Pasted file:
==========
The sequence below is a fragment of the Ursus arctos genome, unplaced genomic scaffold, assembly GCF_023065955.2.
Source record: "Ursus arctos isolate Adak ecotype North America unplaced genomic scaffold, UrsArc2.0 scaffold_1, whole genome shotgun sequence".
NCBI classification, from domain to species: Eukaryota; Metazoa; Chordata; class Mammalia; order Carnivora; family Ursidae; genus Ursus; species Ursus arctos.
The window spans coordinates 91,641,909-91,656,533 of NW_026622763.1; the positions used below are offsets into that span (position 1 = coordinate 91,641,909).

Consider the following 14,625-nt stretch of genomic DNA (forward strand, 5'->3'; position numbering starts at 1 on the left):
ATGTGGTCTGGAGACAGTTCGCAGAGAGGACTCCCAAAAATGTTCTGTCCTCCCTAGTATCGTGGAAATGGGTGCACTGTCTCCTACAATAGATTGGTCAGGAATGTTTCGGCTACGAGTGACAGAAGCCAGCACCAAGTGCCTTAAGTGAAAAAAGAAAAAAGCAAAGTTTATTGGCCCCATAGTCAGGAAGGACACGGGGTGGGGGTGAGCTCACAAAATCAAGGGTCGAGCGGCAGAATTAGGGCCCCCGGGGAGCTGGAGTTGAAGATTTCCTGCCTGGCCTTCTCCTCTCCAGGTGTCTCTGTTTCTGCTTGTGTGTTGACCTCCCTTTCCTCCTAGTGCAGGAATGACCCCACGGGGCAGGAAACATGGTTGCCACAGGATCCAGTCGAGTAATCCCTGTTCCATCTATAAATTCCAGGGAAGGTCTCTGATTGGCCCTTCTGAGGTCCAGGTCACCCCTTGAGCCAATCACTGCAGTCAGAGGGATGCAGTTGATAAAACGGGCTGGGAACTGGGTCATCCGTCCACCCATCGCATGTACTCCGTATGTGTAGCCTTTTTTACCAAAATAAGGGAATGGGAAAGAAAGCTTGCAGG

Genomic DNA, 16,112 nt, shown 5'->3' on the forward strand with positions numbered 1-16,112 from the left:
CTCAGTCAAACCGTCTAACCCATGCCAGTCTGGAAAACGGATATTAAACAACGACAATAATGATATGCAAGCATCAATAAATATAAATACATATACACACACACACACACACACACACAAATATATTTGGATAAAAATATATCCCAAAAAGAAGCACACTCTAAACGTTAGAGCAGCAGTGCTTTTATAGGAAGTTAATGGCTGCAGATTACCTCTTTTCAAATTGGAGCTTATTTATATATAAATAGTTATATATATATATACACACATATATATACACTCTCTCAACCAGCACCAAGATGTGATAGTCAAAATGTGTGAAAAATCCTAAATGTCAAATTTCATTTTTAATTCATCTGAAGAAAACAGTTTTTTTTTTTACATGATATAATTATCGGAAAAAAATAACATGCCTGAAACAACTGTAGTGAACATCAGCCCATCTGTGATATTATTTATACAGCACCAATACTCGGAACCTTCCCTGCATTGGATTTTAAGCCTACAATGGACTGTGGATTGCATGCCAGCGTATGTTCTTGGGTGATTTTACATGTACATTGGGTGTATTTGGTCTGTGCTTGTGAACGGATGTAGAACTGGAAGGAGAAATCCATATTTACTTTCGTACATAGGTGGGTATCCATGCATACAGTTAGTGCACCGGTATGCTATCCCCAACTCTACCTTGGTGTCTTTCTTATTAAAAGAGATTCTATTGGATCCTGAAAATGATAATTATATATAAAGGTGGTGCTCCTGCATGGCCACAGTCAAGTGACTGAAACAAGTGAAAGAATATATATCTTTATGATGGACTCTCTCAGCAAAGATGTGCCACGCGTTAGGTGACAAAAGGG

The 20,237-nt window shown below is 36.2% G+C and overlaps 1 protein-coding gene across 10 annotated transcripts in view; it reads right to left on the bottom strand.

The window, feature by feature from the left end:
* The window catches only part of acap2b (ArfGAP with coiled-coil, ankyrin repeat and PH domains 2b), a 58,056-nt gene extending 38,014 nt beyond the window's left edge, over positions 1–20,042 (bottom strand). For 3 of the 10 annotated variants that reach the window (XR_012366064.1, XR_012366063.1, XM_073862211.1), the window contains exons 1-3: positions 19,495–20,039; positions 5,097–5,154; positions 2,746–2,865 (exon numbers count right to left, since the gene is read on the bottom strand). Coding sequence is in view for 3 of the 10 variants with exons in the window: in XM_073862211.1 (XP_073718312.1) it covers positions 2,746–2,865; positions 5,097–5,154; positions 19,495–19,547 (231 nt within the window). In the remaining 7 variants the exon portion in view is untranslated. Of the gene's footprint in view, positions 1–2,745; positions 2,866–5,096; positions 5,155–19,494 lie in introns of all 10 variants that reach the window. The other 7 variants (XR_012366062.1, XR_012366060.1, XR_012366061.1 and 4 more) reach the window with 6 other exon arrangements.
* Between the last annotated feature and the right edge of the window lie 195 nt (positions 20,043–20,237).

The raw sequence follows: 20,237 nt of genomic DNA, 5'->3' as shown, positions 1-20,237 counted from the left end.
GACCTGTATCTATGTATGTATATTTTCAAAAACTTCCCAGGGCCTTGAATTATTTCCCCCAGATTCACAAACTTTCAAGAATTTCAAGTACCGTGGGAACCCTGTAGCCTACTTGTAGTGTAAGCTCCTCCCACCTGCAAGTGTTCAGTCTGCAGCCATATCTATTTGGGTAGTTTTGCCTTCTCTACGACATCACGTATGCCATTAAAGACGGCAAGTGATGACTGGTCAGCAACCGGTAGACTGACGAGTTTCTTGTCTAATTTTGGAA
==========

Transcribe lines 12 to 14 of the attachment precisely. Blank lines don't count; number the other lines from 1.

* Between the last annotated feature and the right edge of the window lie 195 nt (positions 20,043–20,237).

The raw sequence follows: 20,237 nt of genomic DNA, 5'->3' as shown, positions 1-20,237 counted from the left end.
GACCTGTATCTATGTATGTATATTTTCAAAAACTTCCCAGGGCCTTGAATTATTTCCCCCAGATTCACAAACTTTCAAGAATTTCAAGTACCGTGGGAACCCTGTAGCCTACTTGTAGTGTAAGCTCCTCCCACCTGCAAGTGTTCAGTCTGCAGCCATATCTATTTGGGTAGTTTTGCCTTCTCTACGACATCACGTATGCCATTAAAGACGGCAAGTGATGACTGGTCAGCAACCGGTAGACTGACGAGTTTCTTGTCTAATTTTGGAA